HomeDigital MinistryManagement (ChMS)Ministry Brands Builds Church Powerhouse, Acquires Shelby Systems

Ministry Brands Builds Church Powerhouse, Acquires Shelby Systems


When Ministry Brands first entered the scene in 2012, they were flying under the radar. No one had heard of them–few have heard of them now. Yet while few have knowledge of this church technology up-and-coming powerhouse, they have been quietly behind the scenes partnering and purchasing church technology companies right and left to build something that hasn’t been done before: a collection of like-minded, Kingdom-focused church technology brands focused on serving churches and ministries around the globe with world-class innovative technology solutions.

It’s radical, and it just might work.

In early 2012, Ross Croley met Ben Sealey, the founder of SimpleGive, became fast friends through their mutual love of technology, entrepreneurship, family, and church. Ministry Brands became a reality and SimpleGive became it’s first brand.

I felt that I could help Ben and his business partner, Jason, expand what they were doing to serve more churches and continue the Kingdom-focus they started with,” noted Croley. “Looking at church technology in-depth, I felt that providers were highly fragmented, meaning that the church was receiving multiple technology platforms from multiple vendors. Furthermore, the technology didn’t integrate with other solutions. For example, a church would have one vendor for a website, one for online giving, another for membership management, and yet another platform for accounting functions. Our vision was to serve churches with the passion we had for serving Christ.”

Ministry Brands LogoMinistry Brands’ goal is to deliver Kingdom-focused technology solutions and services to churches, ministries, and non-profits that help them win more followers to Christ. They believe that technology will play a large role in the future of the church and disciple-making by allowing ministries to leverage technology to reach, connect, and serve. They believe that they have the unique opportunity to be a part of this movement.

Croley adds, “Taking it a step further meant that, instead of having multiple platforms and touch points at the church level, we could create a partnership where like-minded Christian businesses could partner with one another to create better technology for the Church that fully integrated all of the products. We also believe that these tools should be available to all churches and at affordable prices.”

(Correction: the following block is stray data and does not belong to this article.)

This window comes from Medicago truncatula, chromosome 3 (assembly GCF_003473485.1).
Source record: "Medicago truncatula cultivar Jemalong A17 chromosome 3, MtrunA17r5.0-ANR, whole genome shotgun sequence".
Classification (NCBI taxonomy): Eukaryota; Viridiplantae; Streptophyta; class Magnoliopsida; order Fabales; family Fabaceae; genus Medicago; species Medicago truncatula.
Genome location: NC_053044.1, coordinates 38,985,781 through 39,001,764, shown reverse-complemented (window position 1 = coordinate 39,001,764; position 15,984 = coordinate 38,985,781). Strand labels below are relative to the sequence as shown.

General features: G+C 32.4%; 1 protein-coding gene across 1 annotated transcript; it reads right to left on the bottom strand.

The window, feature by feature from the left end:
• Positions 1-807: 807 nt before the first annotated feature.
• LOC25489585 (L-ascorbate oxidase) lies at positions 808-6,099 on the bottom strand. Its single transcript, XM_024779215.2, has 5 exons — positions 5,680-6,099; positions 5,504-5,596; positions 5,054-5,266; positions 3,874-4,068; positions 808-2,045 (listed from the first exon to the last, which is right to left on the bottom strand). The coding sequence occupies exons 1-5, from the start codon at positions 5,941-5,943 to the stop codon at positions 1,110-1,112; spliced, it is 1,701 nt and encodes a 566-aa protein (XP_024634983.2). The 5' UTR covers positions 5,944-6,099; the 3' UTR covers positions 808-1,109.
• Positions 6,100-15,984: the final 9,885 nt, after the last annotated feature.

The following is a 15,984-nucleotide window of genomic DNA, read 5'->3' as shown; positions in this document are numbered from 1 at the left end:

The founders of Ministry Brands quickly realized that the company’s mission and reach were far greater than anything they could have imagined. Today Ministry Brands serves over 30,000 churches and employs just under 200 people.

We believe this is only possible because we are faithful to what God has called us to do and we are good stewards of what He has entrusted us with. What Ministry Brands is doing to serve the church and God’s Kingdom has grown well beyond any of us as individuals. God is clearly part of this,” remarks Croley.

Ministry Brands currently partners with companies that provide websites, online giving, church management, mobile apps, kiosks, and accounting software. Ministry Brands itself is simply a vehicle to bring these companies together so they can share technology solutions, integrate their products and services, and provide them to the churches, ministries and nonprofits we serve at more affordable prices.

Our goal is to serve our churches, and this is best accomplished when the churches we serve work with the brands and people they already know and trust. We expand the capabilities of our partner companies by enhancing their technology offerings and streamlining the pricing models. That allows the solutions to work and be affordable for churches of all sizes. Ministry Brands does not exist to be a public facing brand. It’s simply a network of companies supporting each other that work in cooperation to build a better ecosystem for the Church and its members,” Croley explains.

[Ministry Brands video on Vimeo]

Ministry Brands’ most recent acquisition was Shelby Systems, long-time church management system provider–one of the oldest in the industry.